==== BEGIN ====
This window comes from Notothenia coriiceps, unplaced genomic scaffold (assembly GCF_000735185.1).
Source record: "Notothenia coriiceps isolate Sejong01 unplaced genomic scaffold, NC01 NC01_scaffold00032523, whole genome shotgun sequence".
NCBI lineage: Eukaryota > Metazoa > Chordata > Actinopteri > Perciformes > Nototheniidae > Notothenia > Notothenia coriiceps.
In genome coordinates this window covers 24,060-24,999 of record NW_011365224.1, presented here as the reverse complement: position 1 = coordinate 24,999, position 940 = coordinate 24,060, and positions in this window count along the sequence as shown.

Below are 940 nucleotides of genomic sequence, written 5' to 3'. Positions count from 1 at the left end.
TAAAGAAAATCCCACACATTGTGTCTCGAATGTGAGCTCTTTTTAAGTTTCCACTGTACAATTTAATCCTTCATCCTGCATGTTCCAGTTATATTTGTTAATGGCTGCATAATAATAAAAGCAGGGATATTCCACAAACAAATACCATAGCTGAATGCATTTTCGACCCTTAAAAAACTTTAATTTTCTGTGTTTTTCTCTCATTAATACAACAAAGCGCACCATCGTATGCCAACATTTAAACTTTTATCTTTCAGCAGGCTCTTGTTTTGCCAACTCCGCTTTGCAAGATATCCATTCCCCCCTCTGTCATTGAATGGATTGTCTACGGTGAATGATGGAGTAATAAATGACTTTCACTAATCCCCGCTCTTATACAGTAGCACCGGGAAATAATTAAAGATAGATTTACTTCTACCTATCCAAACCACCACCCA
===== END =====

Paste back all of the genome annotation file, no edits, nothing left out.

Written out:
This window comes from Notothenia coriiceps, unplaced genomic scaffold (assembly GCF_000735185.1).
Source record: "Notothenia coriiceps isolate Sejong01 unplaced genomic scaffold, NC01 NC01_scaffold00032523, whole genome shotgun sequence".
NCBI lineage: Eukaryota > Metazoa > Chordata > Actinopteri > Perciformes > Nototheniidae > Notothenia > Notothenia coriiceps.
In genome coordinates this window covers 24,060-24,999 of record NW_011365224.1, presented here as the reverse complement: position 1 = coordinate 24,999, position 940 = coordinate 24,060, and positions in this window count along the sequence as shown.

Below are 940 nucleotides of genomic sequence, written 5' to 3'. Positions count from 1 at the left end.
TAAAGAAAATCCCACACATTGTGTCTCGAATGTGAGCTCTTTTTAAGTTTCCACTGTACAATTTAATCCTTCATCCTGCATGTTCCAGTTATATTTGTTAATGGCTGCATAATAATAAAAGCAGGGATATTCCACAAACAAATACCATAGCTGAATGCATTTTCGACCCTTAAAAAACTTTAATTTTCTGTGTTTTTCTCTCATTAATACAACAAAGCGCACCATCGTATGCCAACATTTAAACTTTTATCTTTCAGCAGGCTCTTGTTTTGCCAACTCCGCTTTGCAAGATATCCATTCCCCCCTCTGTCATTGAATGGATTGTCTACGGTGAATGATGGAGTAATAAATGACTTTCACTAATCCCCGCTCTTATACAGTAGCACCGGGAAATAATTAAAGATAGATTTACTTCTACCTATCCAAACCACCACCCA